Friday, September 7, 2007

Ankiel, Glaus, HGH, coin flips and two Idaho Falls rookies

These days, you don't appear out of corn in the middle of August, belt nine home runs in 81 at-bats, hit .358, slug .765 and spark an improbable resurgence out of a team left for dead just a month earlier without raising suspicion. It was baseball's version of the public secret for weeks before the New York Daily News brought it into the open yesterday, reporting that Ankiel apparently received shipments of HGH. Troy Glaus was also implicated.

I'll reserve my comments for a later time, except to say that I wonder how Tony La Russa's enjoyed this season.
Is this really necessary?
Mike Moustakas finished his brief season at Idaho Falls with a .314 batting average and nine RBIs in 35 at-bats. KC's No. 5 pick, Adrian Ortiz, batted .324. With so many failed prospects in the past, maybe the Royals scored (at least) two winners in this year's draft. We can always hope.

Royals-Yankees... NOW.

UPDATE, 9/8: Ankiel: "I've been through a lot emotionally and physically. There are doctor-patient privileges, and I hope you guys respect those privileges."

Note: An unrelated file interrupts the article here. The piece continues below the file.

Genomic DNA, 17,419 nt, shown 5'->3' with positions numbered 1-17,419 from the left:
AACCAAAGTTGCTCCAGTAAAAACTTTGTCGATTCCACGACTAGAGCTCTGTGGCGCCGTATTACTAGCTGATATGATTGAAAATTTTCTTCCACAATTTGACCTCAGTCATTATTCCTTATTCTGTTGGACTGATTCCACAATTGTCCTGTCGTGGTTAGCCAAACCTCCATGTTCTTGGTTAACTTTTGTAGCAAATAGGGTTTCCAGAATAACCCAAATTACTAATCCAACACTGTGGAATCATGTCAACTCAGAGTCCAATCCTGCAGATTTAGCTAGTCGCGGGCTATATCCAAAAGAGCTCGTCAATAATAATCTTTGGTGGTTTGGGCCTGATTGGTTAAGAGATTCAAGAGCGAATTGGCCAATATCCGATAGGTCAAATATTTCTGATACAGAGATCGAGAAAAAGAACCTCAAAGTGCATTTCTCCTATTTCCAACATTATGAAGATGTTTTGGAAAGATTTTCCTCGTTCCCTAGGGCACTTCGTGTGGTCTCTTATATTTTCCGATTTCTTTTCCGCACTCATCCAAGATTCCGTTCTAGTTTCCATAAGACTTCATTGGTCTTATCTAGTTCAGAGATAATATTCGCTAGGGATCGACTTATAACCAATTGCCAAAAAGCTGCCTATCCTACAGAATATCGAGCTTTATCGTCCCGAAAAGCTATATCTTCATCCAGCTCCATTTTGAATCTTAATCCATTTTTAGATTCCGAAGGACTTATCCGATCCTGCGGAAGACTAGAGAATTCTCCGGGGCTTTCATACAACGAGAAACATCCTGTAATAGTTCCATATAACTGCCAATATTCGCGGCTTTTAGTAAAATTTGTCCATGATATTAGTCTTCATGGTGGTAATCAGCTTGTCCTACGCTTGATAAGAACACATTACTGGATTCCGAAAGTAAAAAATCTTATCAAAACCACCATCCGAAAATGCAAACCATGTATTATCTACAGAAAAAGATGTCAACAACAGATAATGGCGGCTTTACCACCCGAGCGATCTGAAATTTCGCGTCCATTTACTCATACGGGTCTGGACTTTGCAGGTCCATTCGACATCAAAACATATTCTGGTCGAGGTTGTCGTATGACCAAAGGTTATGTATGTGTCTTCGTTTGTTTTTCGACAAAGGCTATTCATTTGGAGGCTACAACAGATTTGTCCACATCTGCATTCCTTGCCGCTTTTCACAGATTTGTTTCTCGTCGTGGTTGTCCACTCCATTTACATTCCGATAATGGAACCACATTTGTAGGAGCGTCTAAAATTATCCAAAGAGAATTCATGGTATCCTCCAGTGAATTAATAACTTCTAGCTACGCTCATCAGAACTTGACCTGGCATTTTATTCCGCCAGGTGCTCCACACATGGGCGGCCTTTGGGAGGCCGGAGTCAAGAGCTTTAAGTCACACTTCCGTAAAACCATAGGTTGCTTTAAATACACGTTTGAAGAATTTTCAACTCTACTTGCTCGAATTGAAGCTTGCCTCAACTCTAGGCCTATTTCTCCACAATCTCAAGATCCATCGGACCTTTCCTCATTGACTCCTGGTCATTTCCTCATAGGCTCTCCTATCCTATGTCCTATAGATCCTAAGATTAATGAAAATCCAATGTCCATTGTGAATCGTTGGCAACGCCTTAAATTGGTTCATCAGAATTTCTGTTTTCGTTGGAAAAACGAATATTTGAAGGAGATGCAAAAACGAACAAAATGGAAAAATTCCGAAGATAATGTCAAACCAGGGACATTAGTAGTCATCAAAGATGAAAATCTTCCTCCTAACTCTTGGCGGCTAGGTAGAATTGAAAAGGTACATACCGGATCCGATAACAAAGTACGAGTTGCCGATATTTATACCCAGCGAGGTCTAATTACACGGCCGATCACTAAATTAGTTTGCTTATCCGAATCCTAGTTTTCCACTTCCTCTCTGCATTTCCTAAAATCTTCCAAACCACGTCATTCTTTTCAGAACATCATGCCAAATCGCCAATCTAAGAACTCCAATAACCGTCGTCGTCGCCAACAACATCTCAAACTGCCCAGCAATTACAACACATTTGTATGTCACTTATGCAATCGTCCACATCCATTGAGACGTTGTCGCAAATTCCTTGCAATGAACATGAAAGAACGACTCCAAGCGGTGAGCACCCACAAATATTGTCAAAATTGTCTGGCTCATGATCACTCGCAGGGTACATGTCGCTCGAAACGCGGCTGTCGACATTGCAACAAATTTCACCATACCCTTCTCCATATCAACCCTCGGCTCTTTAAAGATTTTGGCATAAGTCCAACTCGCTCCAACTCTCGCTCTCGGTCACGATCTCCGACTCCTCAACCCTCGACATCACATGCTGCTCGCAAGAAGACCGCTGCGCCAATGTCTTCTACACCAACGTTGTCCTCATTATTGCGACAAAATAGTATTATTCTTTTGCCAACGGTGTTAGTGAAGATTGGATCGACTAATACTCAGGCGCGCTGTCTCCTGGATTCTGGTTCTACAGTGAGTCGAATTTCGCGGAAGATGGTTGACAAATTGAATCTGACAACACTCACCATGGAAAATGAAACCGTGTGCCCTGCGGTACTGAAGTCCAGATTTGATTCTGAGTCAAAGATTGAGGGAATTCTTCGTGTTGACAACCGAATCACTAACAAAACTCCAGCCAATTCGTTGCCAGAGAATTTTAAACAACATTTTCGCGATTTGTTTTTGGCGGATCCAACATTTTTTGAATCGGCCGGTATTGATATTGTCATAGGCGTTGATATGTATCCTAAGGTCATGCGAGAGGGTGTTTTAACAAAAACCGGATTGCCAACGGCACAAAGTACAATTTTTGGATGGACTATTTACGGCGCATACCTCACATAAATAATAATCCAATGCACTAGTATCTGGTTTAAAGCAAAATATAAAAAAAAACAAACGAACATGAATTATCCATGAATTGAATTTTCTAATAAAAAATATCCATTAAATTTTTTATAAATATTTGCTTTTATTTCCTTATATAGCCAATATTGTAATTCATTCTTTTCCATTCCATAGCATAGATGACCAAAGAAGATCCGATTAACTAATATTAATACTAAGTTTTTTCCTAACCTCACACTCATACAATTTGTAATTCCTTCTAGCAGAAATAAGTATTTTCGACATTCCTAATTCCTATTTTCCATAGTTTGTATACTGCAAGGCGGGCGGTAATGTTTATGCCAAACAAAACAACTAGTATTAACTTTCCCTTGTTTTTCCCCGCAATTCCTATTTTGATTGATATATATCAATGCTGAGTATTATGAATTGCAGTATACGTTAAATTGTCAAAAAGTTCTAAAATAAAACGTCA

Wow. "Doctor-patient privileges," therefore I will not answer your question (paraphrased from Pedro Gomez), "So, just to be clear, you took HGH, right?"

Doctor-patient privileges. I can't believe athletes haven't used this defense sooner.


  1. Athletes are switching to homeopathic oral sprays because they are legal for over the counter sales, add only a trace amount of growth hormone into the system, and they target the liver to produce more IGF-1. It's not HGH that brings the invigoration properties, it's an increase in IGF-1 that brings the performance enhancing results.

  2. my husband's job is really physically demanding that's why I gave him genf20 and even after his shift he doesn't look exhausted. so I bet genf20 scam is not true at all